Following a “What Thou Needst Know” page, this story gets rolling. The build-up seems to have been lingering for months now, but this issue wastes no time sowing seeds and instead begins to reap the benefits of what has been set up.
Hera is ready to unleash the ContinuumÂ®, her attempt to scrub the world clean for a fresh start set in her image. Hiding behind the corporate faÃ§ade of the Olympus Group, Hera and her cronies gather as the Continuum is readied. Under the guise of a Trojan horse, the battle is joined.
Pam and Van Lente provide a great story with lots of characters and plenty of action. (My CBR colleague, Dave Richards, sat down with the duo.) I find their “choice” of additional characters interesting. The entire issue I was wondering where Ares was, as this event would certainly affect him. The duo not only addressed that concern, but did so with a flair that makes perfect sense and plays to the personifications of these mythological characters, all the while bringing their treatment into a modern setting.
My twelve-year-old daughter has been reading the Percy Jackson books and regaling me with the modern spins applied to mythological characters. While I find a great deal of similarity here — admittedly my daughter pointed it out to me — I cannot help but think this is more a case of great minds thinking alike than it is of ideas being swiped or heavily borrowed from. In any case, the story itself is entertaining and the characters are engaging. The Percy Jackson novels don’t feature Spider-Man tipping the cap to Chris Rock nor U.S. Agent getting in Hercules’ face about the viability of the “gods” as they walk the Earth. This is what makes this book uniquely Marvel, and the fact that Van Lente and Pak continue to find ways make the myths of old feel like Marvel tales of yesteryear speaks volumes to their ability to spin a yarn.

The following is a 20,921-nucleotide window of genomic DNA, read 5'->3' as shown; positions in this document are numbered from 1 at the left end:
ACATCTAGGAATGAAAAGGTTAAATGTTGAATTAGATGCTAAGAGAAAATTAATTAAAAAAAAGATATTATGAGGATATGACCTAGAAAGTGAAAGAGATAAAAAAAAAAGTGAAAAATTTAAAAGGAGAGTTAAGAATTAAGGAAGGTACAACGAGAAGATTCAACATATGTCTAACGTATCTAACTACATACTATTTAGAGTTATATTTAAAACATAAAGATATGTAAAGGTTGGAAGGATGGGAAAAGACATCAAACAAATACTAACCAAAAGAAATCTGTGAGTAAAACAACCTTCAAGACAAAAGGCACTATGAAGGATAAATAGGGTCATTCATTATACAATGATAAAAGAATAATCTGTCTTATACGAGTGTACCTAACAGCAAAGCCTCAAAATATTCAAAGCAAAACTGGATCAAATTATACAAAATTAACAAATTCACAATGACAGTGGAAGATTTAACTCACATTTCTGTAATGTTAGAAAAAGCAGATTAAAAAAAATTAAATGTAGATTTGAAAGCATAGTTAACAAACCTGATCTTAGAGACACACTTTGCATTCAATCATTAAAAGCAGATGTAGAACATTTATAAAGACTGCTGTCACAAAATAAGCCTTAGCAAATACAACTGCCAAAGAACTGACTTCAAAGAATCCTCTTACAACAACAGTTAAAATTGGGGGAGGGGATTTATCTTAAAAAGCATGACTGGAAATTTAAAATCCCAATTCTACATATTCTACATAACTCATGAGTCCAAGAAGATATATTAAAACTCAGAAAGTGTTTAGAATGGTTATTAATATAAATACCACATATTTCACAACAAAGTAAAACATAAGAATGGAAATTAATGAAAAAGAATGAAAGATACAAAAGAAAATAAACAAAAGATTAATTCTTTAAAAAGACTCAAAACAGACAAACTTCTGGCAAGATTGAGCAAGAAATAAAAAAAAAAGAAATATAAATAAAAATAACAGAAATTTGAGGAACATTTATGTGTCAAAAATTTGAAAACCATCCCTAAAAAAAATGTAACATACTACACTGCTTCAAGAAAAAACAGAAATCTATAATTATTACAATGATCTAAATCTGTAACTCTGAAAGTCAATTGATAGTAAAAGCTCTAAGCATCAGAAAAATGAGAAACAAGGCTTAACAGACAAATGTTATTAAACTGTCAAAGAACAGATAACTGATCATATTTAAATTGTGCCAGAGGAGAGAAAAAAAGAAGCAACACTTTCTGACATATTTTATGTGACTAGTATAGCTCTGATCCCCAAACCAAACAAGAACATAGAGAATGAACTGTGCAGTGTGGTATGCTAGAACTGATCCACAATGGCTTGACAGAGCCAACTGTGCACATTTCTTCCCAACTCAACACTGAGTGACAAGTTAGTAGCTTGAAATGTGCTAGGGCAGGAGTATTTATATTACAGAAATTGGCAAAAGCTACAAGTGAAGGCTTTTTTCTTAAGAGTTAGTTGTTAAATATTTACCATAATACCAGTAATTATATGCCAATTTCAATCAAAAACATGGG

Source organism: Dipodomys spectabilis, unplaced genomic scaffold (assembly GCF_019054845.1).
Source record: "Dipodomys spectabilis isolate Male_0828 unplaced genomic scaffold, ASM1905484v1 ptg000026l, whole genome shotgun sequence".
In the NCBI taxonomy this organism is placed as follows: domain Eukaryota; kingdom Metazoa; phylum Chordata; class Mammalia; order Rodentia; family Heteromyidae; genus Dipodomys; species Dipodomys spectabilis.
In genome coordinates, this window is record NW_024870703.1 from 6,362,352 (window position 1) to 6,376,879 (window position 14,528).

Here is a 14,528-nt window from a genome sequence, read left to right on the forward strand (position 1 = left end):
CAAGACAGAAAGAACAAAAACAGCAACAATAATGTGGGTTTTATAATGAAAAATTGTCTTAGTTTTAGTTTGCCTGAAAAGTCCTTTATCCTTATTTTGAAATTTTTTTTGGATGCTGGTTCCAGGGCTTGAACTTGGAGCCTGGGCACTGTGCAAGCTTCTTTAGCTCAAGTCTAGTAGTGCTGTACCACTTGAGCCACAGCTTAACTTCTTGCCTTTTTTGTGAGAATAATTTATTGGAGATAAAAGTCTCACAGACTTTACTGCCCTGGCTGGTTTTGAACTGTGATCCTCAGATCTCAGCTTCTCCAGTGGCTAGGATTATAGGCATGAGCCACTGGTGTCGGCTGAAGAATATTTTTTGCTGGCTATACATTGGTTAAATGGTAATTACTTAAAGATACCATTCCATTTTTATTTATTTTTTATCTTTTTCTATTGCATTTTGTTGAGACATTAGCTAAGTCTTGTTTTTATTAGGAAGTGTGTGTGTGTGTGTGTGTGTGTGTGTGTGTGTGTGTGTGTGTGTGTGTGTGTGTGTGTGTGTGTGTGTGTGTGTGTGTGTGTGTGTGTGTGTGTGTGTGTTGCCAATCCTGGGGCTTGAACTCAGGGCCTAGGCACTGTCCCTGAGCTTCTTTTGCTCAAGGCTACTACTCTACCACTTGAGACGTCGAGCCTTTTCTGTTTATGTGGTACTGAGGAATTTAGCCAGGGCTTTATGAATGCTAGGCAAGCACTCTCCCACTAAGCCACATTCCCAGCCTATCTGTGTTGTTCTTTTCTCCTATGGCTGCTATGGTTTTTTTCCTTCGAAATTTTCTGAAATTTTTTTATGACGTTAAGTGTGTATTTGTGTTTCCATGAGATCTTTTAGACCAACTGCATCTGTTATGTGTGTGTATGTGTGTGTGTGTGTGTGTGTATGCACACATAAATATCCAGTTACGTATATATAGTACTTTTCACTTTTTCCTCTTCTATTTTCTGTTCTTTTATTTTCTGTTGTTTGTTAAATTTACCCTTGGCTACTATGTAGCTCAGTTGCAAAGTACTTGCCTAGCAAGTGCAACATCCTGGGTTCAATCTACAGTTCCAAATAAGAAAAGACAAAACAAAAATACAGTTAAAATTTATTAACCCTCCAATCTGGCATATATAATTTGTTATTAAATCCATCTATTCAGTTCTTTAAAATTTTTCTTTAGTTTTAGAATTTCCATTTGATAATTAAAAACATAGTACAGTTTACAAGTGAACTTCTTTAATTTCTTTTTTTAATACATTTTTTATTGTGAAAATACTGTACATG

Buchemi continues to soldier on with his art in this issue. Seems like every we get a new issue of Buchemi art every two to three weeks, which has been nothing short of phenomenal in and of itself. Granted, I am certain Buchemi had some lead time to set these issues in motion, but the fact that the issues are done and consistently released is noteworthy. Buchemi’s art is as solid here as it was in “Hercules” #137, with the major exception being this issue has more than a few more characters hanging around.
The “Agents of Atlas” backup by Jeff Parker and Gabriel Hardman is a great addition to a title that has already been a great monthly read. The biggest complaint I can offer is that the story is just that, a back-up. As the Agents’ mission changes course in this issue, it points the Agents towards the same battlefield occupied by Hercules and his allies. What happens from here waits to be seen — and should be seen — by Marvel and mythology fans.